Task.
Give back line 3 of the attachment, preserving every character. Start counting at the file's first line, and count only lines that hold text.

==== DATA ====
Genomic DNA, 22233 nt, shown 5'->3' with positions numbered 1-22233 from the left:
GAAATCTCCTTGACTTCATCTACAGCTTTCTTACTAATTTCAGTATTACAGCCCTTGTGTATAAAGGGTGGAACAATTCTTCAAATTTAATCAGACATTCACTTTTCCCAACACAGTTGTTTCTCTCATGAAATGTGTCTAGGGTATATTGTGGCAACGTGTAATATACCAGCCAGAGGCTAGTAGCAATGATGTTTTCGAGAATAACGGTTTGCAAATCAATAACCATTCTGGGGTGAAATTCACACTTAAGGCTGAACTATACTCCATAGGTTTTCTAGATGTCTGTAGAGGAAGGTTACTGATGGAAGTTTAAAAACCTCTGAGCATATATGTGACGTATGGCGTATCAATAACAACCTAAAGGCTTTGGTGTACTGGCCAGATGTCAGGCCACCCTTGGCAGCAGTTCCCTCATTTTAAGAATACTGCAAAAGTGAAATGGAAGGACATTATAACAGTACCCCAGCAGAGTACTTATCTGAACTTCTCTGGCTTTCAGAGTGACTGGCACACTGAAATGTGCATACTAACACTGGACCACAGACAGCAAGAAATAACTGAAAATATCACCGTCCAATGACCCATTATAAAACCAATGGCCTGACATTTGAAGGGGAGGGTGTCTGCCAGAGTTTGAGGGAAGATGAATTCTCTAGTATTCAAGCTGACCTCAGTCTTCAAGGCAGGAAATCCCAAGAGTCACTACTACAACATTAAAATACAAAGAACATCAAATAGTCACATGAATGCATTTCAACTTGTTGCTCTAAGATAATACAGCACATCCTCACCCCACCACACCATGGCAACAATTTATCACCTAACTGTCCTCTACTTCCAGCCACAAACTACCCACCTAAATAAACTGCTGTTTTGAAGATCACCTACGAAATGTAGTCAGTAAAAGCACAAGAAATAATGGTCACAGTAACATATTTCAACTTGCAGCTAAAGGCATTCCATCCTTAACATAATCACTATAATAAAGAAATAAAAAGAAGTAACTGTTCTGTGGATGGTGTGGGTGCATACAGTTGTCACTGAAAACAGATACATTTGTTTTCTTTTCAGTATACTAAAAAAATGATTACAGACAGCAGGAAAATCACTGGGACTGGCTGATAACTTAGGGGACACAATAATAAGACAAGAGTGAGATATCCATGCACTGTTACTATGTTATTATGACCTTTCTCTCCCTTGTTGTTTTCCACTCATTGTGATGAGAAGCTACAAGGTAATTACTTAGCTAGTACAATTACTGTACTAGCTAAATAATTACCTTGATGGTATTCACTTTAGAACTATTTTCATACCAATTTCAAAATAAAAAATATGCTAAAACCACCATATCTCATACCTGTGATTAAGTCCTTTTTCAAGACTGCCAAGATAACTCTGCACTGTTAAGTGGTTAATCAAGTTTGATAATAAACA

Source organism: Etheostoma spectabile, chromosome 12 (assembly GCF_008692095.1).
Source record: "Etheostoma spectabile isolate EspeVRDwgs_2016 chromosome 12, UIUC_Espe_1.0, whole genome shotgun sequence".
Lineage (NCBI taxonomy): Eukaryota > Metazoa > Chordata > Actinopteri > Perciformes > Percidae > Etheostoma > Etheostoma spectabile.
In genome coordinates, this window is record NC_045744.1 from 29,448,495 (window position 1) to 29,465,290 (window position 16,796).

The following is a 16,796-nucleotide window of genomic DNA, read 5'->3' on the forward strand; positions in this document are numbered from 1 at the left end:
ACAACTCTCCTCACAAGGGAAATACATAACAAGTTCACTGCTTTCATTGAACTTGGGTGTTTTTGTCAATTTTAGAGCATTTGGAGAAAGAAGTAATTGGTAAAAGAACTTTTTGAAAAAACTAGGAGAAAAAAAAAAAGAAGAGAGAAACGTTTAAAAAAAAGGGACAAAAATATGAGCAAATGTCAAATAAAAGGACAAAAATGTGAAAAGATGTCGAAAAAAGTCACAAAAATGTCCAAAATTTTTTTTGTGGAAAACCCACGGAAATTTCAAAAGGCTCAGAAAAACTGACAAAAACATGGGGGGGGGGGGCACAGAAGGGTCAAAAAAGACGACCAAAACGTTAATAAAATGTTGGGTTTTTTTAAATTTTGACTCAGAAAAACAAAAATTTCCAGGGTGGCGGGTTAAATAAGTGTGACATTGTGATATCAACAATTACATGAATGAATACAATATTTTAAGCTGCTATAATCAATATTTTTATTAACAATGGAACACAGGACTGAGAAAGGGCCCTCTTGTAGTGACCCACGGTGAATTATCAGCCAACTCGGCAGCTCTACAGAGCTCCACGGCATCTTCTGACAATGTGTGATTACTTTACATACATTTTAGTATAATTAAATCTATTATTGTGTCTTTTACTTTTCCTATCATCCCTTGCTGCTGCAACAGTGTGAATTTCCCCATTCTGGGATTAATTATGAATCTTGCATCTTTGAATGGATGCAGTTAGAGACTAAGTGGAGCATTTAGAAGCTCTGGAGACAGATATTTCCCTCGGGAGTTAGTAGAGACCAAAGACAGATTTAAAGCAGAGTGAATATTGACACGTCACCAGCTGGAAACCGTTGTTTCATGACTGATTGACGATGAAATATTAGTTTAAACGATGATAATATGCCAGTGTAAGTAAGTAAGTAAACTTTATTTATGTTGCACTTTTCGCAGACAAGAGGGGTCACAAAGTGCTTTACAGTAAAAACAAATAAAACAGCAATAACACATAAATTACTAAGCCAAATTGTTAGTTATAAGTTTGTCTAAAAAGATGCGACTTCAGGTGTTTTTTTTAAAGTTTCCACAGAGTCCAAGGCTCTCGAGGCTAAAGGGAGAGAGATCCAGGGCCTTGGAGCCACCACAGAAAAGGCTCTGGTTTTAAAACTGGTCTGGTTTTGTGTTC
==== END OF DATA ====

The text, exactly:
Source organism: Etheostoma spectabile, chromosome 12 (assembly GCF_008692095.1).